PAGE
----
This last week I have fished Rutland twice and Grafham once, and what a difference the two fisheries are at at the moment.
The fish at Rutland have been in two bands it would seem. There are those close to the margins, patrolling the weeds edges, and there are those further out, hitting wandering coarse fish shoals of fry.
The two trips have to Rutland yielded 13 fish for me, and there has been a stand out fly catching almost off of my fish - the Black Mamba lure. My first day out was with Dave Anderson - his mission, to catch a brown trout, and the Black Mamba ensured the mission was complete.
The set up catching for me has been a 18' leader, with the Black Mamba on the point, and aN Olive Zonker on the dropper. The key to success has been SLOW SLOW SLOW. Pull it at any speed, and the fish don't seem to want it. Imagine you are fishing buzzers and you wont go far wrong with the retrieve.
It was nice to hear this same day, fishing friend Chris Webster was also enjoying some nice sport on our Black Mamba lure, landing this cracking brown into the bargain - nice one Chris.
The spots I have been fishing have not really changed for the last few week, sailing club, spud bay, barnhill creek, carrot creek to the end of the peninsular, armley wood, and whitwell frontage.
A visit to Grafham and things were totally different. The killer shrimp at Grafham, has certainly changed the approach here for years now at this time of year. The shrimp tend to hog the margins, and it is here you will find the fish - that close in you wouldn't believe it at times.
I shared a boat with Neil Heath, as we fished together in the Team of 4 competition. We bounced our way along the points of the North shore, and much to my amazement, my cast of two fabs, 2 hares ear, never drew a pull of any description, and neither had Neil.
As we rounded the corner of G buoy, I could see a dozen boats at the Willows - an obvious sign of fish normally. Yes, some fish were getting caught, but still I couldn't get a take - on went the UV Crunchers. As i shortened my cast to avoid landing on the rocks, my line yanked tight, into a nice 3lber, taking the cruncher.
The gin clear water and number of boats going round and round, I felt was putting the fish down, so we shot across to the Sludge area, where there were no boats. I recalled having great fishing here several years ago, before the Corona virus kicked in, so saw no reason why the fish wouldn't follow their habits - and they had !
Within 10 minutes, my 1 fish in 3 hours quickly went to 3, all coming to a biscuit 2 tone fab fished on the point of a midge tip. Team mates Nick Dunn and Tim Joyce, soon followed by final team member Mark Rooney, all joined in on the action. The fish were in no more than 6' of water. With more boats now, and more lines hitting the water, the fishing slowed somewhat. I then saw 3 fish swim by, all just off the bottom. A quick tactical switch from the midge tip, to a slime line, then a single biscuit fab, to get the fly down to the fish, yielded a steady 3 more fish to the net, finishing me with 6 fish...top 5 finish to boot !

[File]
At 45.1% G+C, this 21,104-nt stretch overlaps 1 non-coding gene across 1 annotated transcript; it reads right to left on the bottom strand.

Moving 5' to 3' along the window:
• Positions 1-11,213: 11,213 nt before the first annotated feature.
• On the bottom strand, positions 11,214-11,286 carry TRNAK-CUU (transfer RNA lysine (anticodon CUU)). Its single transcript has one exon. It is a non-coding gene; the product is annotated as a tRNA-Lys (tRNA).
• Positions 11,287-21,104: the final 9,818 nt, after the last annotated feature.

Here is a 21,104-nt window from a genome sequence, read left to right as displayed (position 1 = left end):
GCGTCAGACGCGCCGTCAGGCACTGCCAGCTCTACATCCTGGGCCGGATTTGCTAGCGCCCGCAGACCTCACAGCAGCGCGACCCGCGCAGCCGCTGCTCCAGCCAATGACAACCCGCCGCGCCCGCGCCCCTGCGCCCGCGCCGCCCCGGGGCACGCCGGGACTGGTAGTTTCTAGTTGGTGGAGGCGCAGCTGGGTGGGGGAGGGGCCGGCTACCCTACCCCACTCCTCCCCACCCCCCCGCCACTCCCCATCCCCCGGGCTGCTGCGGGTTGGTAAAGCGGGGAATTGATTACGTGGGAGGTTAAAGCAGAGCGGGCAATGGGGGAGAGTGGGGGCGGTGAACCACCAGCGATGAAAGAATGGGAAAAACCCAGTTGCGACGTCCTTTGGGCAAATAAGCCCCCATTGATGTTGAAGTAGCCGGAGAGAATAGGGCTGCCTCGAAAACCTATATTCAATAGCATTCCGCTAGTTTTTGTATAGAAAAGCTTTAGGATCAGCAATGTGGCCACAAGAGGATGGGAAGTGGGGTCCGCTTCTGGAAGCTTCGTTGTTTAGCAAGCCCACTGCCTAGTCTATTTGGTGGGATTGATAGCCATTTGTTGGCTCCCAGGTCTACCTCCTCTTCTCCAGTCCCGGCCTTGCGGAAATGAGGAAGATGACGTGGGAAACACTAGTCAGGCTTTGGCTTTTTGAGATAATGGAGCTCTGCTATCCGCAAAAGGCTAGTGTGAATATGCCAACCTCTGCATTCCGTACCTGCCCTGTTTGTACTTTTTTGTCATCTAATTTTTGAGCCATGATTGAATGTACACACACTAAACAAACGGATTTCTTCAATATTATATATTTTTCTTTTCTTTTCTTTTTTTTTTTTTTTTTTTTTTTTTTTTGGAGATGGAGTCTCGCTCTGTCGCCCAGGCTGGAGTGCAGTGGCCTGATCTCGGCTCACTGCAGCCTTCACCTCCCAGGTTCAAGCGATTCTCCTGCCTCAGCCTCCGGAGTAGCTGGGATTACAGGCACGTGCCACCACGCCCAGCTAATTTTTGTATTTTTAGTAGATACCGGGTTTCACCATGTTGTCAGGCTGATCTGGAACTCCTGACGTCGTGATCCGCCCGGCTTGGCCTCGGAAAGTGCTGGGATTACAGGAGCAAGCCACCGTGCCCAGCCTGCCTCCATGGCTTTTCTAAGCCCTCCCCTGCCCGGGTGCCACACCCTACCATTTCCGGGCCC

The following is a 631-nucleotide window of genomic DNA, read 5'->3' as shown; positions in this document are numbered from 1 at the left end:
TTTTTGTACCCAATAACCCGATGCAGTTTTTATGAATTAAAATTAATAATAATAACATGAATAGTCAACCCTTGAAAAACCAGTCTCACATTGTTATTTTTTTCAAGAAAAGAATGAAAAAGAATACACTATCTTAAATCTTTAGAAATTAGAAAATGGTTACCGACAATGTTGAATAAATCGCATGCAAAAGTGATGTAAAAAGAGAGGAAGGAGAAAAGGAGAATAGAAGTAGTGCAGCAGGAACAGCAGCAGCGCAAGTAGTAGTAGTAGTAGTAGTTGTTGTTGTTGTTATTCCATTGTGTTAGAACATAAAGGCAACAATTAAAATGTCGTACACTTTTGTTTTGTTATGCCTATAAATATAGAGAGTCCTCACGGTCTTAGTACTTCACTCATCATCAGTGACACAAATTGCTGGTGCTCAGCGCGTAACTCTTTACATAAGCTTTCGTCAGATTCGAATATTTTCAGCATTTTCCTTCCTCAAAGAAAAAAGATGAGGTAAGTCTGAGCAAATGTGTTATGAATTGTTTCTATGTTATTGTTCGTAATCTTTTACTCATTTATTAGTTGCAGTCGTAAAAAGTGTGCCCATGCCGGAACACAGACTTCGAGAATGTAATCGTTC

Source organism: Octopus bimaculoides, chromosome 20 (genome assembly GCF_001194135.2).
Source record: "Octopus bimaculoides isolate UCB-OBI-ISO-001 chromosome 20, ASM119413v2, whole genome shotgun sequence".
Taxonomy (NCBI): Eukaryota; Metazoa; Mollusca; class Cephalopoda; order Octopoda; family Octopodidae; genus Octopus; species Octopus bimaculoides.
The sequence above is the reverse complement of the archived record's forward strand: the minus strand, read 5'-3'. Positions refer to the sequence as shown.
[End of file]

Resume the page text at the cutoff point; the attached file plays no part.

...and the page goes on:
Back to Rutland, this time a day afloat with John Dickens. Rutland has been on one day, and off the next for me of late, and today the light was "on" I am pleased to say.
I have previously started at the sailing club every trip lately, however this time I decided to start at the North Arm, between Carrot Creek and the peninsular road end. As like all recent trips, I had 2 rods set up, floating line and 2 zonkers, and a fast glass with a black and white humungous lure.
The floating line hadn't produced anything for the first hour this time, so switched to the fast glass set up - hey presto, 3 fish came within 30 minutes at the peninsular road end, pulling the two humungous flies.
With the short day time hours, we moved on to the sailing club to hopefully find some more shoaled up fish.
I carried on with the fast glass, and was soon into a fish, quickle followed by 2 more, as well as losing a couple. We had found some fish ! Having the bay to ourselves, some very cautious motoring around, I was confident would keep the fish there, allowing us to hopefully pick them off - and we did.
I switched to the floating line with the Black Mamba and Olive Zonker, as not to have to cast to often onto the gin clear shallow water where the fish were feeding. This cautious approach yielded 5 more fish to the boat giving me 10 for the day, with the latter all taking the Black Mamba - I cannot emphasise enough that a slow retrieve is key. I am sure John will not mind me saying, that he couldn't hook up into these fish, however John was keen to move the flies, and it really highlighted the importance of that "barely" moving them is how the fish wanted them on this particular day !
You can book a day with Craig on Rutland or Grafham any time in December. Contact firstname.lastname@example.org for the winter discounted price.
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